Wednesday, December 2 2015 7:02 PM EST2015-12-03 00:02:06 GMT
Thursday, December 3 2015 11:46 AM EST2015-12-03 16:46:05 GMT
Rendering of the Thirty Meter Telescope
The state "put the cart before the horse" when it issued a permit for construction of the Thirty-Meter Telescope before a contested case hearing on the issue was resolved, the state Supreme Court ruled Wednesday.More >>
The state "put the cart before the horse" when it issued a permit for construction of the Thirty-Meter Telescope before a contested case hearing on the issue was resolved, the state Supreme Court ruled Wednesday.
Two weeks after the state Supreme Court revoked the Thirty Meter Telescope project's permit, all construction equipment and vehicles were removed from Mauna Kea on Wednesday.
Henry Yang, chairman of the TMT International Observatory Board of Governors, released the following statement:
"We respect the Hawaii Supreme Court decision and, as good neighbors and stewards of the mountain, TMT has begun relocating construction vehicles and equipment from Mauna Kea. Some maintenance work was needed before transporting the vehicles down the mountain, given that they have been idle since April. We thank everyone as we assess our next steps forward."
Earlier this month, the state Supreme Court halted the $1.4 billion project by invalidating its construction permit -- sending it back to the drawing board, or in this case, the permit decision-making process.
The justices ruled that the Board of Land and Natural Resources erred when it issued the TMT conservation district use permit in 2011, allowing the telescope's construction before a contested case hearing was resolved.
It could potentially take months, even years for the TMT project to acquire a new permit and resume its construction efforts.
Protesters of the TMT project were pleased with announcement.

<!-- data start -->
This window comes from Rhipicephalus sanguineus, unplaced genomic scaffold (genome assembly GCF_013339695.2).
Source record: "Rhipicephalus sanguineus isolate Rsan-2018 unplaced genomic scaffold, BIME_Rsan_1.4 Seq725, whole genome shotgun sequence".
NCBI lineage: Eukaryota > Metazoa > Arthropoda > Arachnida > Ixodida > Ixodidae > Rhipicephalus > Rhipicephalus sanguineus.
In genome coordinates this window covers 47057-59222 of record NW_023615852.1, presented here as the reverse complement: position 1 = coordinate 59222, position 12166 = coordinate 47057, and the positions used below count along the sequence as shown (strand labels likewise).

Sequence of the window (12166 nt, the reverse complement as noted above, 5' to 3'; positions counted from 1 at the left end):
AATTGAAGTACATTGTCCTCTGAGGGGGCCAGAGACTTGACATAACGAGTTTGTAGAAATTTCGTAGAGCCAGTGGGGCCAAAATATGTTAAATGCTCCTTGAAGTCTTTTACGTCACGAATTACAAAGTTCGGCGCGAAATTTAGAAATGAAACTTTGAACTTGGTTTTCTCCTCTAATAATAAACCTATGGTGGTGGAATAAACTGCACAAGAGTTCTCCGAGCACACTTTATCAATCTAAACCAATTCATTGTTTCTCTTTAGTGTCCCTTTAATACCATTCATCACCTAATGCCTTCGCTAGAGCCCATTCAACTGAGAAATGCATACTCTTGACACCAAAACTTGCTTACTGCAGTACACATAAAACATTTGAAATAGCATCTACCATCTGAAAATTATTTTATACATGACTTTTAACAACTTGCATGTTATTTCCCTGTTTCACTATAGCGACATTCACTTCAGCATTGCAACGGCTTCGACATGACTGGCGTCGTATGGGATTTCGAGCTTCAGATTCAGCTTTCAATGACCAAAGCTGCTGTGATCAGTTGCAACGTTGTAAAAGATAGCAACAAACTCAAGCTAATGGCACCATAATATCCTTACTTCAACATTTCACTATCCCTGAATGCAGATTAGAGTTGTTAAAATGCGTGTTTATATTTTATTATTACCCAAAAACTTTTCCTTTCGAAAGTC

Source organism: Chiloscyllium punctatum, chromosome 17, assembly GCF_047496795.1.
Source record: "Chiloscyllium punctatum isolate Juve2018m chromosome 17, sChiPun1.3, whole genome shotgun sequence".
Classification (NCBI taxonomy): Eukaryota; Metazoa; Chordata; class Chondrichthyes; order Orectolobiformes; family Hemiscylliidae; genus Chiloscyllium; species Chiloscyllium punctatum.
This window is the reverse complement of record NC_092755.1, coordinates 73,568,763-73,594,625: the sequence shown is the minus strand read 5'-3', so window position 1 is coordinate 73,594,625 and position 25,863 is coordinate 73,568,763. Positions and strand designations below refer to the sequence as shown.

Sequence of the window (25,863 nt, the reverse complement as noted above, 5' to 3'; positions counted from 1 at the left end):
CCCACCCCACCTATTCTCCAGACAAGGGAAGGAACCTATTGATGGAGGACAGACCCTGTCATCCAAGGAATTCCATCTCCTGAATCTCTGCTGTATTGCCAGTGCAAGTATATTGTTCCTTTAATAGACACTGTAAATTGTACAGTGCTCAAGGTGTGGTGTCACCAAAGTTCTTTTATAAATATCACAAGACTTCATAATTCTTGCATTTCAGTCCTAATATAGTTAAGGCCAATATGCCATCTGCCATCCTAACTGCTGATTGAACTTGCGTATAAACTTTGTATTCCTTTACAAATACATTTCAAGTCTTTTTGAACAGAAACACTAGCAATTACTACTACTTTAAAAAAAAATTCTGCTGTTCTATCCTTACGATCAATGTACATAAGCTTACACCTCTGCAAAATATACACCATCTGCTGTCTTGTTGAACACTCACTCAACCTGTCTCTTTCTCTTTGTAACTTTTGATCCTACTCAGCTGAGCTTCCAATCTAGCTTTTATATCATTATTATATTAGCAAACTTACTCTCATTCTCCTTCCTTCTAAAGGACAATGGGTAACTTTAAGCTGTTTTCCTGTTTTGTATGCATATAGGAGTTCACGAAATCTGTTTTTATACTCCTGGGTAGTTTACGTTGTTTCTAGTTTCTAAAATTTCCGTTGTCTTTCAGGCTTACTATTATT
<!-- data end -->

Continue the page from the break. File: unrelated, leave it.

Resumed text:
A small group of opponents, who call themselves protectors of the mountain as a sacred Native Hawaiian place, were on the summit Wednesday morning to make sure the construction equipment was removed without damaging the 'ahu or altars that were built on the project's site.
"For now we're just really happy and really thankful that all the machines are getting off the Mauna. We just got to wait to see what TMT does. It is a big victory for us regardless, but we know it's not the end -- until TMT says it's the end," said Ku'uipo Freitas, who described the removal as pono (righteous).
Freitas was on the mountain when the construction equipment was first delivered in March.
"It honestly felt amazing to see everything come off the Mauna. All the months that we put in our time and energy. It took 266 days. It paid off."
TMT protesters have been calling for the machines to be removed from Mauna Kea ever since the state Supreme Court ruled the telescope's permits were invalid on December 2.
In response to the demand, the state attorney general's office said the equipment could remain in place because it fell within the terms of the project's sublease with the University of Hawaii.
However, telescope officials decided to pull the machines on their own.
It's unclear whether TMT officials will pursue a new permit for the project.